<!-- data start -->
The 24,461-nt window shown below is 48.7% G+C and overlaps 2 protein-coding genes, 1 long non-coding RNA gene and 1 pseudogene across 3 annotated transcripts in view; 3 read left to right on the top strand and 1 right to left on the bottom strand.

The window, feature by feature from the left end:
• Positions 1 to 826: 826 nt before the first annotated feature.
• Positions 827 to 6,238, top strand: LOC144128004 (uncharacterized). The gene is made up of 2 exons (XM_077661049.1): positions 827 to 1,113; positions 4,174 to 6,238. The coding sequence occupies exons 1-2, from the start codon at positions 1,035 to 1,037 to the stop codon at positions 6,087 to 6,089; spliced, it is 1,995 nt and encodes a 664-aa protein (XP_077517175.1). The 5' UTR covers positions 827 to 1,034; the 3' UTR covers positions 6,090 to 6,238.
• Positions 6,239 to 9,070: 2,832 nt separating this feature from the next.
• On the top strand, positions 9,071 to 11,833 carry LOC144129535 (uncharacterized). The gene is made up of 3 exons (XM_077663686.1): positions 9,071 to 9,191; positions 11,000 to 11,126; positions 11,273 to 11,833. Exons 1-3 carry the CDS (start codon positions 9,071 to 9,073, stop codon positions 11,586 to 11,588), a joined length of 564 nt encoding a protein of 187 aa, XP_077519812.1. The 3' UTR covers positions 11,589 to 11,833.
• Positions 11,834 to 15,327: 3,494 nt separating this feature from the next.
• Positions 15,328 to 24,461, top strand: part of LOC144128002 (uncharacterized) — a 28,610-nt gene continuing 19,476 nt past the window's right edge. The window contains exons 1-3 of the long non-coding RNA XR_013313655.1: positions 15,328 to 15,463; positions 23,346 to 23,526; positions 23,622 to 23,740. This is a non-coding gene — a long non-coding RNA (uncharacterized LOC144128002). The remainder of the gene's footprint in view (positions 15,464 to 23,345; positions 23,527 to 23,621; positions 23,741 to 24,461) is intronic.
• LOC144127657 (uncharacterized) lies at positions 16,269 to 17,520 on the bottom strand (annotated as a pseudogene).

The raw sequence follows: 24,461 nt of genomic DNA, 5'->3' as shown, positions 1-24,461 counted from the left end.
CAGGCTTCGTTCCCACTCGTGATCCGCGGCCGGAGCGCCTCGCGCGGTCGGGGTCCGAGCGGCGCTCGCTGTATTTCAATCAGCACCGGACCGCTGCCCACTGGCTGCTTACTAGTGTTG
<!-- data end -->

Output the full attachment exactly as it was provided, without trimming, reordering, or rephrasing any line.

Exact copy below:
The 24,461-nt window shown below is 48.7% G+C and overlaps 2 protein-coding genes, 1 long non-coding RNA gene and 1 pseudogene across 3 annotated transcripts in view; 3 read left to right on the top strand and 1 right to left on the bottom strand.

The window, feature by feature from the left end:
• Positions 1 to 826: 826 nt before the first annotated feature.
• Positions 827 to 6,238, top strand: LOC144128004 (uncharacterized). The gene is made up of 2 exons (XM_077661049.1): positions 827 to 1,113; positions 4,174 to 6,238. The coding sequence occupies exons 1-2, from the start codon at positions 1,035 to 1,037 to the stop codon at positions 6,087 to 6,089; spliced, it is 1,995 nt and encodes a 664-aa protein (XP_077517175.1). The 5' UTR covers positions 827 to 1,034; the 3' UTR covers positions 6,090 to 6,238.
• Positions 6,239 to 9,070: 2,832 nt separating this feature from the next.
• On the top strand, positions 9,071 to 11,833 carry LOC144129535 (uncharacterized). The gene is made up of 3 exons (XM_077663686.1): positions 9,071 to 9,191; positions 11,000 to 11,126; positions 11,273 to 11,833. Exons 1-3 carry the CDS (start codon positions 9,071 to 9,073, stop codon positions 11,586 to 11,588), a joined length of 564 nt encoding a protein of 187 aa, XP_077519812.1. The 3' UTR covers positions 11,589 to 11,833.
• Positions 11,834 to 15,327: 3,494 nt separating this feature from the next.
• Positions 15,328 to 24,461, top strand: part of LOC144128002 (uncharacterized) — a 28,610-nt gene continuing 19,476 nt past the window's right edge. The window contains exons 1-3 of the long non-coding RNA XR_013313655.1: positions 15,328 to 15,463; positions 23,346 to 23,526; positions 23,622 to 23,740. This is a non-coding gene — a long non-coding RNA (uncharacterized LOC144128002). The remainder of the gene's footprint in view (positions 15,464 to 23,345; positions 23,527 to 23,621; positions 23,741 to 24,461) is intronic.
• LOC144127657 (uncharacterized) lies at positions 16,269 to 17,520 on the bottom strand (annotated as a pseudogene).

The raw sequence follows: 24,461 nt of genomic DNA, 5'->3' as shown, positions 1-24,461 counted from the left end.
CAGGCTTCGTTCCCACTCGTGATCCGCGGCCGGAGCGCCTCGCGCGGTCGGGGTCCGAGCGGCGCTCGCTGTATTTCAATCAGCACCGGACCGCTGCCCACTGGCTGCTTACTAGTGTTG